Dynamics of Nanoparticles in Complex Media

dc.contributor.advisorConrad, Jacinta C.
dc.contributor.advisorKrishnamoorti, Ramanan
dc.contributor.committeeMemberVekilov, Peter G.
dc.contributor.committeeMemberRobertson, Megan L.
dc.contributor.committeeMemberMetcalfe, Ralph W.
dc.contributor.committeeMemberNakshatrala, Kalyana Babu
dc.creatorBabayekhorasani, Firoozeh
dc.date.createdDecember 2015
dc.date.submittedDecember 2015
dc.description.abstractHindered mobility of nanoparticles in complex media is ubiquitous in drug delivery, in processing of polymer nanocomposites, and in extraction of hydrocarbons. These applications require nanoparticles suspended in non-Newtonian fluids to be controllably dispersed through complex porous media. In this dissertation, the role of non-Newtonian fluid characteristics on mobility of nanoparticles through complex media is studied. First, the diffusive mobility of nanoparticles in solutions of a high-molecular weight polyelectrolyte, partially hydrolyzed polyacrylamide, is measured to determine the role of polymer concentration on the local dynamics of nanoparticles. Above the polymer overlap concentration, nanoparticle mobility exhibits subdiffusive behavior at short time scales. The dynamics approach Fickian diffusion at longer time scales and at all concentrations but deviate from predictions made from the bulk viscosity of the polymer solutions. These results indicate that particle dynamics are coupled to the polymer dynamics and highlight the importance of segmental motion of polymer chains on the long-time diffusivity of nanoparticles whose size is comparable to typical polymer length scales. Second, the diffusive mobility of nanoparticles suspended in Newtonian and non-Newtonian solutions within porous media is studied to separate the effects of confinement mediated by macromolecules and by geometric obstacles on diffusion of nanoparticles. Diffusive mobility decreases as nanoparticles are increasingly hindered by spatial confinement due to hydrodynamic interactions with the porous medium. In non-Newtonian solutions, temporary adsorption of particles onto the surface of glass beads due to depletion interactions further reduces the diffusive mobility of particles. Finally, the effects of flow properties, fluid characteristics, and geometric confinement on dispersion of particles through mono and bidisperse porous media are studied. The long-time dispersion coefficients of nanoparticles in longitudinal and transverse direction scale linearly with Pe number across a range of solution flow rates and pore sizes, independent of the fluid rheology. This suggests that random mixing effectively averages out the velocity fluctuations so that the non-Newtonian fluid characteristics do not affect long-time dispersion. Moreover, average transport properties do not depend on distribution of pore size within the beds. Overall, this dissertation improves our essential understanding of hindering factors affecting dynamics of nanoparticles through complex media.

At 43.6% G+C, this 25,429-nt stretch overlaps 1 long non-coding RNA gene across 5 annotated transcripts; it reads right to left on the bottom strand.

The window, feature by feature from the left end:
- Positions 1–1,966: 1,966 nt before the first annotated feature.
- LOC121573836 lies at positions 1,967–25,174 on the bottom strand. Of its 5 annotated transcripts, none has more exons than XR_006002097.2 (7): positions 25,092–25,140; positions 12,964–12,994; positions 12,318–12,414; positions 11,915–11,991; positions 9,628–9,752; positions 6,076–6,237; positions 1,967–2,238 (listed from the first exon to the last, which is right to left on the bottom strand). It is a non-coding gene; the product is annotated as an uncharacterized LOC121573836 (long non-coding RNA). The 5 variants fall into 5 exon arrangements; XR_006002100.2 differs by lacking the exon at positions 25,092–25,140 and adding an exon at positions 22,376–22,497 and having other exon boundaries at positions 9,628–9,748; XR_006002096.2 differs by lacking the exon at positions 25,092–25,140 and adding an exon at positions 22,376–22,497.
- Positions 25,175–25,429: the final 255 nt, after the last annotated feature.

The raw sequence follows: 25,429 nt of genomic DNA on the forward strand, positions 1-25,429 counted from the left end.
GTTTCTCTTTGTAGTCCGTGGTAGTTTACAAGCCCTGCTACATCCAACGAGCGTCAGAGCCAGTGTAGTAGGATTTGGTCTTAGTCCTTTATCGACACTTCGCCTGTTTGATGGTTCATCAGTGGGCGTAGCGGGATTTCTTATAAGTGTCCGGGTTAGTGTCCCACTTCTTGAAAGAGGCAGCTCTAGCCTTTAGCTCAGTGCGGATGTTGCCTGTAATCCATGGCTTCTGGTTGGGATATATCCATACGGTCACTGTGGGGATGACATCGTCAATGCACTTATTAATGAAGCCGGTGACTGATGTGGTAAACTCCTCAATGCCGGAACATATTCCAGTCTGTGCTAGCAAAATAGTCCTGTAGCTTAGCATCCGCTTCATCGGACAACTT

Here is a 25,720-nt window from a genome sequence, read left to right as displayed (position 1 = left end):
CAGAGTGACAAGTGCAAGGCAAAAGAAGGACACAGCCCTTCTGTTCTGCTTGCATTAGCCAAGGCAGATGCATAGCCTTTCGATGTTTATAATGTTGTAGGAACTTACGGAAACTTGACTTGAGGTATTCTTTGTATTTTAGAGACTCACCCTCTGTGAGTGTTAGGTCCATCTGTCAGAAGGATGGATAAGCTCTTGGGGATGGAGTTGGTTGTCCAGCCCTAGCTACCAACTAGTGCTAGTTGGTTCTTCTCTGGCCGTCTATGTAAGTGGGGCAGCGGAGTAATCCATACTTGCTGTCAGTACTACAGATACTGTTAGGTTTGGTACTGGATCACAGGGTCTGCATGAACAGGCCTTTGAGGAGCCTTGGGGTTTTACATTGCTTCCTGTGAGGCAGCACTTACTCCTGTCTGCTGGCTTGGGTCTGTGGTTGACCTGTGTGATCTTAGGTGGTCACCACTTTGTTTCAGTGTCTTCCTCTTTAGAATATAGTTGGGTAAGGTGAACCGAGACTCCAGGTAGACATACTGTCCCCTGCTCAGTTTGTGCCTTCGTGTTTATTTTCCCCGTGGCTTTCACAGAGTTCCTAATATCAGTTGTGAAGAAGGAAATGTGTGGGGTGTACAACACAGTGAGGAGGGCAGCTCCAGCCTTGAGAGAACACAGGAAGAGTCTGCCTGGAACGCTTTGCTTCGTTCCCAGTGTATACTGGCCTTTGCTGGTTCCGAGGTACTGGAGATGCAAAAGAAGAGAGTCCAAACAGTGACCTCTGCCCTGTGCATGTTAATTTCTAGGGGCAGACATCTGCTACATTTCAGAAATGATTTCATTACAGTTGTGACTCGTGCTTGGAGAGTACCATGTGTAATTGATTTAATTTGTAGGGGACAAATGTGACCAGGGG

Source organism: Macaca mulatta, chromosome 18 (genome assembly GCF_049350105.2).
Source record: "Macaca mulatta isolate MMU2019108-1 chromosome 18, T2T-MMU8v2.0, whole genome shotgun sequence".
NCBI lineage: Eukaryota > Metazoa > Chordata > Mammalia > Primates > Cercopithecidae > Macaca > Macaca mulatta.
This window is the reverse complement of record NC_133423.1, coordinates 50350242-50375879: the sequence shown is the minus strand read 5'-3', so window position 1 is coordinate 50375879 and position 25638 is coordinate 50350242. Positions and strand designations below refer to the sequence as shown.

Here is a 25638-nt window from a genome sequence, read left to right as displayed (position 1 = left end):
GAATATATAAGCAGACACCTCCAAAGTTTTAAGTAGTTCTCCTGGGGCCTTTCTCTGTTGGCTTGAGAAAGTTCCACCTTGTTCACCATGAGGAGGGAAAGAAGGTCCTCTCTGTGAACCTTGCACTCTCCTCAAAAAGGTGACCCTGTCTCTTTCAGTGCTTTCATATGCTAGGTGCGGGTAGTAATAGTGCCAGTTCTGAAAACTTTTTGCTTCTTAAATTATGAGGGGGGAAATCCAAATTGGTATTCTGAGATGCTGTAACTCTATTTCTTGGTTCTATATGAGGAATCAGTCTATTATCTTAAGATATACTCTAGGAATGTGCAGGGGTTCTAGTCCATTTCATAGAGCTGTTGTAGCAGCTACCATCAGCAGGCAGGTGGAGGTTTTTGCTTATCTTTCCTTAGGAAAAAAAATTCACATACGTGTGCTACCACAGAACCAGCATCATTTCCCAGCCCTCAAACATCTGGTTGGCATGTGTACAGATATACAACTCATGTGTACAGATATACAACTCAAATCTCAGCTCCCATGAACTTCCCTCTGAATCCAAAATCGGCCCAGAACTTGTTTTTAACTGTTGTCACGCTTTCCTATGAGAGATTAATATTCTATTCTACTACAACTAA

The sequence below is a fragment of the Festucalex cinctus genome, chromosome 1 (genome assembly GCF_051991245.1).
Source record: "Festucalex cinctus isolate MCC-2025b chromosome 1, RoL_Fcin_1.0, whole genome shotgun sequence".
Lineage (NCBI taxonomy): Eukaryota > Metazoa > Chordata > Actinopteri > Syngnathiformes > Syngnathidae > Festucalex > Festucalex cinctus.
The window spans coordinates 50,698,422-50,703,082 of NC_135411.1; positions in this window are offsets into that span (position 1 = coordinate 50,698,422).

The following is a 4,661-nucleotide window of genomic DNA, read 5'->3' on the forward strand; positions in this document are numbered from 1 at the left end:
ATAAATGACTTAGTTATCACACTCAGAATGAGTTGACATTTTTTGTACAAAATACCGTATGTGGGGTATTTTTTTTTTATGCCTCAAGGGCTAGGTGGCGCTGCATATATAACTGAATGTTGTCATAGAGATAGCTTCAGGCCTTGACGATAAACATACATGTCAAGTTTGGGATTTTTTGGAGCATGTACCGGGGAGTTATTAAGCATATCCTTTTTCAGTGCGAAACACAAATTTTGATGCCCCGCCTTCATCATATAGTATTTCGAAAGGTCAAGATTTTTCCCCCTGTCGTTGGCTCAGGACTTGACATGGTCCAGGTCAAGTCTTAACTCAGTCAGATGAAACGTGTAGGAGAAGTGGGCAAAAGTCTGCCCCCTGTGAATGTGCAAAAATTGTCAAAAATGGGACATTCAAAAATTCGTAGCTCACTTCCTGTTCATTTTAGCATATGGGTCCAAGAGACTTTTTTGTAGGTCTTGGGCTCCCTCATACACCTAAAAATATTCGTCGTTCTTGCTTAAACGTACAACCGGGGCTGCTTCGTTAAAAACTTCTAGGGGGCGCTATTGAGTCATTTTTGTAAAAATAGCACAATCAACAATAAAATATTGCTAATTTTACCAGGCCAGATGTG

dc.description.departmentChemical and Biomolecular Engineering, Department of
dc.format.digitalOriginborn digital
dc.identifier.citationPortions of this document appear in: Babaye Khorasani, Firoozeh, Ryan Poling-Skutvik, Ramanan Krishnamoorti, and Jacinta C. Conrad. "Mobility of nanoparticles in semidilute polyelectrolyte solutions." Macromolecules 47, no. 15 (2014): 5328-5333.
dc.rightsThe author of this work is the copyright owner. UH Libraries and the Texas Digital Library have their permission to store and provide access to this work. UH Libraries has secured permission to reproduce any and all previously published materials contained in the work. Further transmission, reproduction, or presentation of this work is prohibited except with permission of the author(s).
dc.subjectNanoparticle, Hindered diffusion, Transport, Dispersion, Complex media, Polymer solution, Porous media
dc.titleDynamics of Nanoparticles in Complex Media
thesis.degree.collegeCullen College of Engineering
thesis.degree.departmentChemical and Biomolecular Engineering, Department of
thesis.degree.disciplineChemical Engineering
thesis.degree.grantorUniversity of Houston
thesis.degree.nameDoctor of Philosophy


Original bundle

Now showing 1 - 1 of 1
Thumbnail Image
38.78 MB
Adobe Portable Document Format

License bundle

Now showing 1 - 1 of 1
No Thumbnail Available
1.82 KB
Plain Text